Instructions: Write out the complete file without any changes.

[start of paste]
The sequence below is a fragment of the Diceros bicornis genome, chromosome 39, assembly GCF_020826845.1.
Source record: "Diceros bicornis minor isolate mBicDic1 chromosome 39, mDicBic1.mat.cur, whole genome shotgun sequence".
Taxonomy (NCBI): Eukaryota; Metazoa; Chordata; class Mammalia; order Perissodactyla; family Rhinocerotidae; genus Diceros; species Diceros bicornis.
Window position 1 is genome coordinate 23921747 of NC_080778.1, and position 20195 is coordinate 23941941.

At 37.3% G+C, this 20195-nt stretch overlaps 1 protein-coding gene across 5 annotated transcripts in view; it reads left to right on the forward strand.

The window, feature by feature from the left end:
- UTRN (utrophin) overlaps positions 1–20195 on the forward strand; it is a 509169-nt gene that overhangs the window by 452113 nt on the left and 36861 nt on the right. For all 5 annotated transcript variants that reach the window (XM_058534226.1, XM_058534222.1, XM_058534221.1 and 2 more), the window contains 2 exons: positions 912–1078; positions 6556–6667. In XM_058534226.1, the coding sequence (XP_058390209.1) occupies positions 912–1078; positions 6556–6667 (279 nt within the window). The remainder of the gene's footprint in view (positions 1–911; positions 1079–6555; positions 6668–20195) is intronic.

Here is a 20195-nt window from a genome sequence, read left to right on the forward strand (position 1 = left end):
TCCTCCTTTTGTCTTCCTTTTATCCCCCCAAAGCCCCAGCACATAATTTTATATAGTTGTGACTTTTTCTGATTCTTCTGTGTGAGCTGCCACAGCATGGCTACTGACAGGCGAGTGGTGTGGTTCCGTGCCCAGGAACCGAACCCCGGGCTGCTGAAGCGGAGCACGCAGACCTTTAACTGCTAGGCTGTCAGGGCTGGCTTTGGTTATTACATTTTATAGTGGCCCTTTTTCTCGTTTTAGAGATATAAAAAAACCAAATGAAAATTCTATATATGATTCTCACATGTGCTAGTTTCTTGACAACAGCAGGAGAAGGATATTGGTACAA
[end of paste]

The sequence below is a fragment of the Diceros bicornis genome, chromosome 39, assembly GCF_020826845.1.
Source record: "Diceros bicornis minor isolate mBicDic1 chromosome 39, mDicBic1.mat.cur, whole genome shotgun sequence".
Taxonomy (NCBI): Eukaryota; Metazoa; Chordata; class Mammalia; order Perissodactyla; family Rhinocerotidae; genus Diceros; species Diceros bicornis.
Window position 1 is genome coordinate 23921747 of NC_080778.1, and position 20195 is coordinate 23941941.

At 37.3% G+C, this 20195-nt stretch overlaps 1 protein-coding gene across 5 annotated transcripts in view; it reads left to right on the forward strand.

The window, feature by feature from the left end:
- UTRN (utrophin) overlaps positions 1–20195 on the forward strand; it is a 509169-nt gene that overhangs the window by 452113 nt on the left and 36861 nt on the right. For all 5 annotated transcript variants that reach the window (XM_058534226.1, XM_058534222.1, XM_058534221.1 and 2 more), the window contains 2 exons: positions 912–1078; positions 6556–6667. In XM_058534226.1, the coding sequence (XP_058390209.1) occupies positions 912–1078; positions 6556–6667 (279 nt within the window). The remainder of the gene's footprint in view (positions 1–911; positions 1079–6555; positions 6668–20195) is intronic.

Here is a 20195-nt window from a genome sequence, read left to right on the forward strand (position 1 = left end):
TCCTCCTTTTGTCTTCCTTTTATCCCCCCAAAGCCCCAGCACATAATTTTATATAGTTGTGACTTTTTCTGATTCTTCTGTGTGAGCTGCCACAGCATGGCTACTGACAGGCGAGTGGTGTGGTTCCGTGCCCAGGAACCGAACCCCGGGCTGCTGAAGCGGAGCACGCAGACCTTTAACTGCTAGGCTGTCAGGGCTGGCTTTGGTTATTACATTTTATAGTGGCCCTTTTTCTCGTTTTAGAGATATAAAAAAACCAAATGAAAATTCTATATATGATTCTCACATGTGCTAGTTTCTTGACAACAGCAGGAGAAGGATATTGGTACAA